The media have extensively covered the disturbing controversy that erupted after the discovery of a secret 1946 document, purportedly from the Vatican, directing French church officials to not return sheltered Jewish children to their parents. The children in question had come under the protection of Catholic institutions and some had been baptized. The controversial document indicated those baptized should not be returned to their Jewish relatives. There has been almost no media coverage of the debunking of the Vatican as the source of the letter, however. Given the widespread media coverage of the charges and the serious allegations, further investigation needs to be done.
The 1946 letter was first published in the Italian daily Corriere della Sera on Dec. 28 as part of an investigative piece penned by Italian historian Alberto Melloni. Melloni, discovered the letter in the diaries of World War II French Archbishop Angelo Roncalli. He later became Pope John XXIII. The letter was addressed to the office of Roncalli, who served as the Vatican’s ambassador to France from 1945-1948 and who, historians say, worked to reunite Jewish parents with their children. The unsigned letter carried a Paris dateline and was obtained by the Associated Press. The document states that Pope Pius XII (who reigned as Pope from 1939-1958) approved the directives. According to the AP, the letter summarized the views of the Vatican’s Holy Office.
The New York Times published an article on the issue on January 9, entitled “Saving Jewish Children, But at What Cost?” The article echoed the piece in the Italian press and was based on “a one-page, typewritten directive, dated Oct. 23, 1946, (which) was discovered in a French church archive outside Paris and made available to the New York Times on condition that the source would not be disclosed.”
The Jewish community was outraged and devastated. The Jewish newspaper Forward reported that Swiss Holocaust survivor Henri Elias said the French church prevented him from being reunited with his family for nearly 12 years after the Holocaust because he was baptized. With the surfacing of the letter, many concluded Elias’ experience was widespread. Television interviews followed with Holocaust survivors who broke down in tears when interviewed by reporters about the letter. They were understandably devastated to think that relatives of theirs may have survived, but without their knowledge.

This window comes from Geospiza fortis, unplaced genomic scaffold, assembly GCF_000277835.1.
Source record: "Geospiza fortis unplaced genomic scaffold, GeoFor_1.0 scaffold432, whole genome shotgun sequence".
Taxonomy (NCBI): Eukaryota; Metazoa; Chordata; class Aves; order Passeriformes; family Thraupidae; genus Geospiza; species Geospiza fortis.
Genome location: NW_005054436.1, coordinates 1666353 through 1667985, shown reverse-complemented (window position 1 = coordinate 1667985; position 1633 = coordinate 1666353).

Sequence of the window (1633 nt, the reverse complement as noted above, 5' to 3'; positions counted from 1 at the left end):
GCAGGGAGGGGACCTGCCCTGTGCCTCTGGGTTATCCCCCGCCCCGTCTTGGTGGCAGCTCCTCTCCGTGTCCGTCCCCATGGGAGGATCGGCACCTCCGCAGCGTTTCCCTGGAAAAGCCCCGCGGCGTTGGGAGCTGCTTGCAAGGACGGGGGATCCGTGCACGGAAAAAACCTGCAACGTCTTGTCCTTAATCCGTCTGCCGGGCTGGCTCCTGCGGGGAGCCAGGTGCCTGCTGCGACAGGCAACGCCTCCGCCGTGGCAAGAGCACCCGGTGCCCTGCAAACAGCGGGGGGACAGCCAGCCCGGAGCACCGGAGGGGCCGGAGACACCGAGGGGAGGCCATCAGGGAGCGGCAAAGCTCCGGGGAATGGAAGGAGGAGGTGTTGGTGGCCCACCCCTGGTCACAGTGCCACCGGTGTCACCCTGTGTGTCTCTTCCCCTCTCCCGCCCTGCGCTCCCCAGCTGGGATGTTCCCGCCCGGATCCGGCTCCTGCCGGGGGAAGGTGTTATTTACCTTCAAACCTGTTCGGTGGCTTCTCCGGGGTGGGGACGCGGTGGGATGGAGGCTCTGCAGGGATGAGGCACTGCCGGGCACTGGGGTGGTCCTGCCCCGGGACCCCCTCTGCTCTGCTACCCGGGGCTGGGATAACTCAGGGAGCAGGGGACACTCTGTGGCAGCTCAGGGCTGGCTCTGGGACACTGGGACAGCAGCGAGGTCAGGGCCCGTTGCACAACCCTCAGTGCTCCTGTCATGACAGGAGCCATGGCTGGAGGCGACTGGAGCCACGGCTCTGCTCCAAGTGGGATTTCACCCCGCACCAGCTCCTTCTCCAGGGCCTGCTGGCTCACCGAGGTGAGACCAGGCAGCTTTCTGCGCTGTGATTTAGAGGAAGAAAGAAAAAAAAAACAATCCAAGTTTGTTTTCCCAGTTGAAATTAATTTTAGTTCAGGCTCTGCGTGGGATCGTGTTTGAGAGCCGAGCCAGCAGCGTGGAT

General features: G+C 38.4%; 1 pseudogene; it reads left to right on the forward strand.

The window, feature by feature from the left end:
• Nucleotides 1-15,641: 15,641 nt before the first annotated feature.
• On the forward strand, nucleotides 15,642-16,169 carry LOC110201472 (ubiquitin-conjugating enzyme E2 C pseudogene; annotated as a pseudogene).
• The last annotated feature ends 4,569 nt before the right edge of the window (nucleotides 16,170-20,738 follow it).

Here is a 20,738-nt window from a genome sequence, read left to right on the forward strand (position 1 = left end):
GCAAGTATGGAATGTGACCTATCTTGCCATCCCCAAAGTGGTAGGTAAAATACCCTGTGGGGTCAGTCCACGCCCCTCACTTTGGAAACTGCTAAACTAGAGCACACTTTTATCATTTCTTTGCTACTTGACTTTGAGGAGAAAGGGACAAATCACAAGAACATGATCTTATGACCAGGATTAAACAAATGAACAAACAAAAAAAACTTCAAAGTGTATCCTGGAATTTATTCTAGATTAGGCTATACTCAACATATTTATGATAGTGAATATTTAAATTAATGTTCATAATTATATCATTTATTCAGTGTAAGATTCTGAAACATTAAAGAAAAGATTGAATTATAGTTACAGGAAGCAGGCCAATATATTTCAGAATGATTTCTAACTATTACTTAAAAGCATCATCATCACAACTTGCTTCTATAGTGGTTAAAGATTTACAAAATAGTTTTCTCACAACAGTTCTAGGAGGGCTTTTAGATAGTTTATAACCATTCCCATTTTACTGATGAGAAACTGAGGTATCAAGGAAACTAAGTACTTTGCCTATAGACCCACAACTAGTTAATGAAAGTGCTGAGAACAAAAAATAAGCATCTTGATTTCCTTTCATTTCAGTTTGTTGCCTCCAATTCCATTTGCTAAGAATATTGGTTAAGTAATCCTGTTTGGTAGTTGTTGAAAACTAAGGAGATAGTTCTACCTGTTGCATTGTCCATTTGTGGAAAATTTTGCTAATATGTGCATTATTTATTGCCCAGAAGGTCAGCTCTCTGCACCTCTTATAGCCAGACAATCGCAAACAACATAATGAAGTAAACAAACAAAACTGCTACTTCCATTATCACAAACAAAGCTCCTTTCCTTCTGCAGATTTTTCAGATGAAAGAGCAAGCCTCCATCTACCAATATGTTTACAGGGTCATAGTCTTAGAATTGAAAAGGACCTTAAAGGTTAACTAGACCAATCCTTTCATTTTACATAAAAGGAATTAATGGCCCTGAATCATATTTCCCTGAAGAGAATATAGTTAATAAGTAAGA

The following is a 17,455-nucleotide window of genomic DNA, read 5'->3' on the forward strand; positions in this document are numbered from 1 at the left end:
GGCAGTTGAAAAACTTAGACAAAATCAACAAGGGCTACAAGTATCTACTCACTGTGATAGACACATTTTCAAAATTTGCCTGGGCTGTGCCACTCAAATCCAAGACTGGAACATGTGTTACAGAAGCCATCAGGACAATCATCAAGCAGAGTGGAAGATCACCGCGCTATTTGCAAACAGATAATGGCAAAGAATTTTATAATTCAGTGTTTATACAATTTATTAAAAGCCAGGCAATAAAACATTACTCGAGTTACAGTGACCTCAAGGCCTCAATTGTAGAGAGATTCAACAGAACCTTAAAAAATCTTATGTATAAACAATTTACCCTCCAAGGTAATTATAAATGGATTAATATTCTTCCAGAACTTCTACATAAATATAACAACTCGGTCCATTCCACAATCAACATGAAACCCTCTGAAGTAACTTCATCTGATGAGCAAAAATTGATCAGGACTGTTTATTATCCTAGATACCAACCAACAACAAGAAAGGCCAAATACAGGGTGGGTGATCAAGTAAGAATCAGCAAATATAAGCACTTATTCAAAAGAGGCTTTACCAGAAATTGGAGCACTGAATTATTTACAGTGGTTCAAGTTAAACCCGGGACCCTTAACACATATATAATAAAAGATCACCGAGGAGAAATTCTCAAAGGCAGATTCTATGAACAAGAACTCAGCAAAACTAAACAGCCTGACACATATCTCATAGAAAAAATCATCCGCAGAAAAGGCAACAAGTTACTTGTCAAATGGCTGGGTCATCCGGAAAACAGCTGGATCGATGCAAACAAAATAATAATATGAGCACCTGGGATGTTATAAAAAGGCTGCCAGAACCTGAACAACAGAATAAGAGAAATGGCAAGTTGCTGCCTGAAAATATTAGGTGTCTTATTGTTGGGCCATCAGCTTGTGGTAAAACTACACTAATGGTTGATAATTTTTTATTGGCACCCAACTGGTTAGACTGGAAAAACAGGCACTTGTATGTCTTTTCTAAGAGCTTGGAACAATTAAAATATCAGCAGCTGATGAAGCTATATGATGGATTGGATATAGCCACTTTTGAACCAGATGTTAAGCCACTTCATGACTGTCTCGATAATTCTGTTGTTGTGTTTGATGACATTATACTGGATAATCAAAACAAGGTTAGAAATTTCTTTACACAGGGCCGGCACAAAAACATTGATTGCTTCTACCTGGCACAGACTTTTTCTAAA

Jewish reaction is exacerbated by stories of the case of Edgardo Mortara, a Jewish boy who lived in Bologna, then in the civil domain of Pope Pius IX, who reigned from 1846 to 1878. Mortara had been secretly baptized by a Catholic, Anna Morsi, who was working as a maid for the family. The boy was then taken as a ward of the Pope and later became a priest. In 2000, the custody move was rationalized by Thomas Storck, writing for the Catholic Way, who noted that “Parents’ rights are not absolute” and compared the taking of a boy from his Jewish parents to intervening in physical or sexual abuse cases.
But P. Thierry, writing for Newsmax, has shed important new light on the purported Vatican memo cited by the times. He noted that, on January 11, Italian journalist Andrea Tornielli and historian Matteo Luigi Napolitano published an expos? of Melloni’s claims in the Italian newspaper, “Il Giornale.” Thierry informed English-speaking audiences that the report revealed that the October, 1946 document Melloni was presenting as a papal document was in fact an unsigned, mistranslated French memo, written by an unknown French official, misrepresenting the true directive of Pius XII, (written a month earlier), which ordered Church officials to return Jewish children to their relatives. The letter was written in French, not Italian, the official language of the Vatican, and was not produced on Vatican stationary. The original documents have been posted on Napolitano’s website (http://www.vaticanfiles.net).
Napolitano and Tornielli reported that the letter was drafted in response to an official dispatch, dated Sept. 28, 1946, that Father Roncalli received from Monsignor Domenico Tardini, the Vatican’s secretary of the Congregation of Extraordinary Ecclesiastical Affairs, which stated that baptized children should be returned to their relatives.
Thierry says the Times reporting on this story has been so bad that the authors of the piece, Elaine Sciolino and Jason Horowitz, as well as Times’ Executive Editor Bill Keller, should be fired.
Since Thierry’s account of the new investigative pieces published in Italy, mainstream media have yet to comment. On February 27, the Palm Beach Post in Florida published a piece by Dimitri Cavalli which reiterated the new discoveries. But that piece was published in the “Opinion” section. In a reference to the documented seized upon by the Times, Cavalli commented, “For reasons that remain unclear, the individual who wrote the memorandum went far beyond what the Vatican specified.”
Given the seriousness of the charges, the widespread media attention given to this issue, and the widespread emotional devastation it has wrought, media have a responsibility to report on these new developments, investigate further, and press for further clarification and the truth. The matter deserves the immediate attention of Times editor Keller. He should not let this reporting scandal fester.